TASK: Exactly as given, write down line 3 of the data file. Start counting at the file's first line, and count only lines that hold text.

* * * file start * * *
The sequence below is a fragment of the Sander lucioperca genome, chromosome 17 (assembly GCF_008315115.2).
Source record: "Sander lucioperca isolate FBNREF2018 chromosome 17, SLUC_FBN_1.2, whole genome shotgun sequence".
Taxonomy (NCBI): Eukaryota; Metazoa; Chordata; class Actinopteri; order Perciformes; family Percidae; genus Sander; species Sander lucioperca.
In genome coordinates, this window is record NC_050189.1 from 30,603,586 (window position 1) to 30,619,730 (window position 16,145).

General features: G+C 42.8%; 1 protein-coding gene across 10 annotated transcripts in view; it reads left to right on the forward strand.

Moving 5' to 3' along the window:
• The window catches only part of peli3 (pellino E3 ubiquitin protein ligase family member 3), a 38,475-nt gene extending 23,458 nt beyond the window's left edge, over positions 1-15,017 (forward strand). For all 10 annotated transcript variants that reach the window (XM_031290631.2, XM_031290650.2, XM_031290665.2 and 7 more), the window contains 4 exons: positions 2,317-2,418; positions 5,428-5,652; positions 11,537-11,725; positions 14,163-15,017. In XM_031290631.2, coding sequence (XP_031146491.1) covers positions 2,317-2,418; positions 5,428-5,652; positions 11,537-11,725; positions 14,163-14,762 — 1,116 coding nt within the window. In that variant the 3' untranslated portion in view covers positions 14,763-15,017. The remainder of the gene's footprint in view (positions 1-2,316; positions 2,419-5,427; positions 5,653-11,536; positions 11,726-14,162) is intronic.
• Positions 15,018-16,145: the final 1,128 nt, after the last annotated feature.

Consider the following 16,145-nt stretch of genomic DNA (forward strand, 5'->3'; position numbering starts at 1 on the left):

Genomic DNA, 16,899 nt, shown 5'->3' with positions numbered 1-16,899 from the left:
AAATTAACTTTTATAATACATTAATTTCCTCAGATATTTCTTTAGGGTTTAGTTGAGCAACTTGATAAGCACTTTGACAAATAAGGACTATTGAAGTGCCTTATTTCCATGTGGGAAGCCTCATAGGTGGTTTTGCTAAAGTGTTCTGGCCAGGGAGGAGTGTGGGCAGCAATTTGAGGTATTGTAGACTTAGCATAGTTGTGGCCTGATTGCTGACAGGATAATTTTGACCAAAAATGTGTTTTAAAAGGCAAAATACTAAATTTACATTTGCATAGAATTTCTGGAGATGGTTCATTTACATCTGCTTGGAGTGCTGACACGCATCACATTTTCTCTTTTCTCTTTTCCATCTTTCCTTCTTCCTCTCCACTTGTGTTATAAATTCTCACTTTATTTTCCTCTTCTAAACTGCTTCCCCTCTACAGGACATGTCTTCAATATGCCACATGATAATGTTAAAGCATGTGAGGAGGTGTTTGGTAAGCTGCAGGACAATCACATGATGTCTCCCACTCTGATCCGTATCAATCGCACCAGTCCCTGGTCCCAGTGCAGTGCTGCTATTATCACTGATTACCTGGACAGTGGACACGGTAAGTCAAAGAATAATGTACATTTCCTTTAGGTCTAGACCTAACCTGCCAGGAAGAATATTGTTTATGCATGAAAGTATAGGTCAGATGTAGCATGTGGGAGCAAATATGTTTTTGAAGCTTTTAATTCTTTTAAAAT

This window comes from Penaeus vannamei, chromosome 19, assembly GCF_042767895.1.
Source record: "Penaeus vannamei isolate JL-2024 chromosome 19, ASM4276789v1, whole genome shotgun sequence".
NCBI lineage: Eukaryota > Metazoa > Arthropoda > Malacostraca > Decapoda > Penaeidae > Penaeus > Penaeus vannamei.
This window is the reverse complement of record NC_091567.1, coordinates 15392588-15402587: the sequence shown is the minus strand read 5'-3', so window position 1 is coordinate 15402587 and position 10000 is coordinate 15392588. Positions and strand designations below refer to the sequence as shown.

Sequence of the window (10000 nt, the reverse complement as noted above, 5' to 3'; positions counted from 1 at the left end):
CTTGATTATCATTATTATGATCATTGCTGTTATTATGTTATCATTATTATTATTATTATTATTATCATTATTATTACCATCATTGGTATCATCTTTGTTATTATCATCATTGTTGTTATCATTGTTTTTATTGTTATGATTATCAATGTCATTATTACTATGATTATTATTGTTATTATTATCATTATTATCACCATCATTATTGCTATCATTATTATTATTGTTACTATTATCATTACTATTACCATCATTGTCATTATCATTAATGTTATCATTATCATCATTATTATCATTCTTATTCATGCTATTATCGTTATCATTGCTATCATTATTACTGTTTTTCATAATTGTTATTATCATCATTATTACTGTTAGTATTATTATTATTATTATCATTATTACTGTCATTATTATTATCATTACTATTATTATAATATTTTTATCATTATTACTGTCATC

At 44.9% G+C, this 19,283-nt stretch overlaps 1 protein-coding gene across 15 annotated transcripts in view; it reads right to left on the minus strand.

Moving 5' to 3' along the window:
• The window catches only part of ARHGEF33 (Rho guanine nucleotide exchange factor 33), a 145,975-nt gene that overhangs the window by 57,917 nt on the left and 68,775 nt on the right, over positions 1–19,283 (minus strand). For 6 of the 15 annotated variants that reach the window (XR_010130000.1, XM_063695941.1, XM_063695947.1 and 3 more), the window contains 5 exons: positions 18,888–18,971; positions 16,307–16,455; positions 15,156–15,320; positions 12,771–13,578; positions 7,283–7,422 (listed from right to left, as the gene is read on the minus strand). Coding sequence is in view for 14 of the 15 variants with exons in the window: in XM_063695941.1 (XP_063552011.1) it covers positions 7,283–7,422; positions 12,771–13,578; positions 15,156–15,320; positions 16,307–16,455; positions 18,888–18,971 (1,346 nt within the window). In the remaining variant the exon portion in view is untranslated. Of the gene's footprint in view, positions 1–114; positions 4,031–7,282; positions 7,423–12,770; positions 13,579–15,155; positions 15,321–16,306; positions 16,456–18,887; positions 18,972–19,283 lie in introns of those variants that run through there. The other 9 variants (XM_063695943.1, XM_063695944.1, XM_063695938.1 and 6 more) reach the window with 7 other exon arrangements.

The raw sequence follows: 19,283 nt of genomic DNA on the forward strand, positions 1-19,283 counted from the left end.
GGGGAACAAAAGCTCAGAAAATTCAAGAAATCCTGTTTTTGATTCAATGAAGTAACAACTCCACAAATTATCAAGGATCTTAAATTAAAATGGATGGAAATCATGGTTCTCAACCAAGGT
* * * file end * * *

Taxonomy (NCBI): Eukaryota; Metazoa; Chordata; class Actinopteri; order Perciformes; family Percidae; genus Sander; species Sander lucioperca.